• •

Flat  glass  –  (typically  sheets  of   clear  or  tinted  float,  laminated,   tempered,  wired  etc.)   Shaped  glass  –(curved,  blocks,   channels,  tubes,  fibres)   Float  glass  is  not  the  most   common  glass  production   process  in  the  world.    

Types   1. Clear  Float  glass  (annealed  glass)   The   simplest   and   cheapest   glass   producer   available   in   the   market.   No   further   treatment   beyond   the   float   fabrication.   Ideal   in   low   risk/low   cost/small   size   glazing   scenarios.   Breaks   into   very   sharp  and  dangerous  shards.   2. Laminated  Glass   A   tough   plastic   interlayer   (PVB)   is   bonded   together   between   two   glass  

panes   (as   in   a   sandwich).   This   improves   the   security   and   safety   of   the  glass  product,  as  even  though  the   glass   can   still   crack,   the   sharp   fragments   tend   to   adhere   to   the   plastic  rather  than  falling  apart.   3. Tempered  Glass  (toughened  glass)   Produce  by  heating  annealed  glass  to   approx.  650  degrees,  at  which  point  it   begins   to   soften.   The   surfaces   of   this   heated   glass   are   then   cooled   (quenched)   rapidly   creating   a   state   of   high   compression   in   the   outer   surfaces  of  the  glass.   As   a   result   the   bonding   strength   is   increased  by  a  factor  of  4-­‐5  times  that   of   annealed   glass   and   makes   it   break   (shatter)   into   small,   pellet   shaped   pieces   rather   than   sharp   shards,   improving  the  safety  of  the  product.   Ideal   to   use   in   highly   exposed   situations   (balustrades,   partitions,   facades)   or   when   the   sizes   required   are  particularly  large.     Other  Types  and  Products   Tinted   glass   –   useful  in  sun-­‐exposed   situations   o   reduce   visible   light   transfer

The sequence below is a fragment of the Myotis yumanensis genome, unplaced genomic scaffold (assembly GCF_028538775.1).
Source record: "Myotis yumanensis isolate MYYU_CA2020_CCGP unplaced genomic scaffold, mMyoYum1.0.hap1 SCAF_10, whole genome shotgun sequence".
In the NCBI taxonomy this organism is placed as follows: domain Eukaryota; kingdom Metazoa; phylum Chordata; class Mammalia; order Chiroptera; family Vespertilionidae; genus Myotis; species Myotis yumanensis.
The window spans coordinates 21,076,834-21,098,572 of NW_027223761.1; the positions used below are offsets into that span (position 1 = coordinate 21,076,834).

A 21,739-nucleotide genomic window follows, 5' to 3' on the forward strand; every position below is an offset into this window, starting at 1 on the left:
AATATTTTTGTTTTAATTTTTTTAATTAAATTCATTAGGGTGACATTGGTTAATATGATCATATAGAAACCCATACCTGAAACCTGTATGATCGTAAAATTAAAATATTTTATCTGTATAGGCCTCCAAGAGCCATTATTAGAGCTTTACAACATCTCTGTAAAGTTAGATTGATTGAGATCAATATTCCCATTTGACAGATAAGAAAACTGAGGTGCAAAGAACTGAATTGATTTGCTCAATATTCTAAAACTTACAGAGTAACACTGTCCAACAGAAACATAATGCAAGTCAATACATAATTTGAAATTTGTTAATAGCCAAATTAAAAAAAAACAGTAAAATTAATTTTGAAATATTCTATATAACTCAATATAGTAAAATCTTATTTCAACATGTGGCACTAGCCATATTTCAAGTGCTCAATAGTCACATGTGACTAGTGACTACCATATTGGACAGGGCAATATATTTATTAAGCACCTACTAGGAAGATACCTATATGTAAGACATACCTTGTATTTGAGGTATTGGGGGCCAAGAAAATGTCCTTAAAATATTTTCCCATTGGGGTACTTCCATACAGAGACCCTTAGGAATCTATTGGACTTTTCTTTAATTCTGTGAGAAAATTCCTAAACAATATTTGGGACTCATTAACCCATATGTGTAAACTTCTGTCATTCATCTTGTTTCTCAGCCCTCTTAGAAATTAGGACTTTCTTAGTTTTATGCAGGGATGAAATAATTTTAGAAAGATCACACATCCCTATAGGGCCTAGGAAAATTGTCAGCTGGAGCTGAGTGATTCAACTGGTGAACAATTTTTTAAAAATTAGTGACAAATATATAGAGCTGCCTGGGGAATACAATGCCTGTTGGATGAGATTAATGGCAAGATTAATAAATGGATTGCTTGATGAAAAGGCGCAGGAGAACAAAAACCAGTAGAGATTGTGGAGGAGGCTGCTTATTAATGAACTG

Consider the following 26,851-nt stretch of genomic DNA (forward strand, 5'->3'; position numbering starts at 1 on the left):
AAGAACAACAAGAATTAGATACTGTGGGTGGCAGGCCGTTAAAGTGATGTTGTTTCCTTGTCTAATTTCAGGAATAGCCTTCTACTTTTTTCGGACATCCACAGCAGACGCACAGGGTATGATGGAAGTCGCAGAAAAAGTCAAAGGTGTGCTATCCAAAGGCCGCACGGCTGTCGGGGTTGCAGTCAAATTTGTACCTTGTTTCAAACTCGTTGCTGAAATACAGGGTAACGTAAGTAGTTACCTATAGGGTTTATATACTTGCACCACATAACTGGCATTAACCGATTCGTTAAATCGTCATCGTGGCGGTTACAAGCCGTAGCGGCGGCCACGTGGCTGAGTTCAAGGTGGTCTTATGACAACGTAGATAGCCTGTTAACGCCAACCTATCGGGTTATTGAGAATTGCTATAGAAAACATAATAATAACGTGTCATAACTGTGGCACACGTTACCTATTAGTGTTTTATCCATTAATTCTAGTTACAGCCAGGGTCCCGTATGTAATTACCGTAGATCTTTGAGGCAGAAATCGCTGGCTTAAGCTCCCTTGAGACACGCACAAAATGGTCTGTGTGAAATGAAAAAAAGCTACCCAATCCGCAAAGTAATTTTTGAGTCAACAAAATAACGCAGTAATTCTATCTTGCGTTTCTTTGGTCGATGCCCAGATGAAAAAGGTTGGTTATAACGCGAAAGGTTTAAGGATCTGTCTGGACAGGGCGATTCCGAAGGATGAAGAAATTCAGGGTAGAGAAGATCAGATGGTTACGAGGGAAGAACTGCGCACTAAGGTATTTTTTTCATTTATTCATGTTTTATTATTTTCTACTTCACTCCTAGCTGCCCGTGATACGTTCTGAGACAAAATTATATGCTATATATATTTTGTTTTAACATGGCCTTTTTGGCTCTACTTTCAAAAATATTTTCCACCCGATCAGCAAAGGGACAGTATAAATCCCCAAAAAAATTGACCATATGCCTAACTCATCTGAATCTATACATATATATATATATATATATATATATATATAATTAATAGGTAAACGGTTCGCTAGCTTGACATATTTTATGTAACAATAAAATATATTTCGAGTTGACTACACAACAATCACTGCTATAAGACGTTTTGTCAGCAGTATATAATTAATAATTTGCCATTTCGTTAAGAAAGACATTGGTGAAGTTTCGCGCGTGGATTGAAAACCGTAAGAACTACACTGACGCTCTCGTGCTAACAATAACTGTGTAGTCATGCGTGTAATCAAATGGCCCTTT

Wired   glass   –   similar   concept   to   laminated   glass   0   a   steel   wire   mesh   is   used   instead   of   a   plastic   film.   Traditionally   accepted   as   a   low-­‐cost   fire  glass   Patterned  glass  –  made  with  a  rolled   glass   process   –typically   used   when   privacy  and  light  are  required.   Curved   glass   –   this   type   of   glass   is   produced   in   moulds   that   are   created   to   meet   the   specific   design   requirements  –expensive   Photovoltaic   glass   –   with  integrated   solar  cells   Glass   channels   –used   in   façade   systems   Slumped  and  formed  glass  –  used  as   design  features     Glass   fibre   –   hair  like  strands  –  used   in  telecommunications.     Double  and  Triple  Glazing   When   we   work   inside   the   building,   we   want   it   to   act   as   a   third   skin.   We   want   it   moderate   the   inside   temperature.   This   would   help   the   building  from  losing  heat  and  gaining   heat.   In   summer,   a   building   need   to   be   shaded   effectively   because   the  

double   glazing   is   not   so   useful   in   preventing   heat   transmission,   it’s   better  at  losing  ambient  heat  loss.  The   low-­‐e   double-­‐glazing   absorbs   the   radiant  emission.     Activity  


Week 8 compressed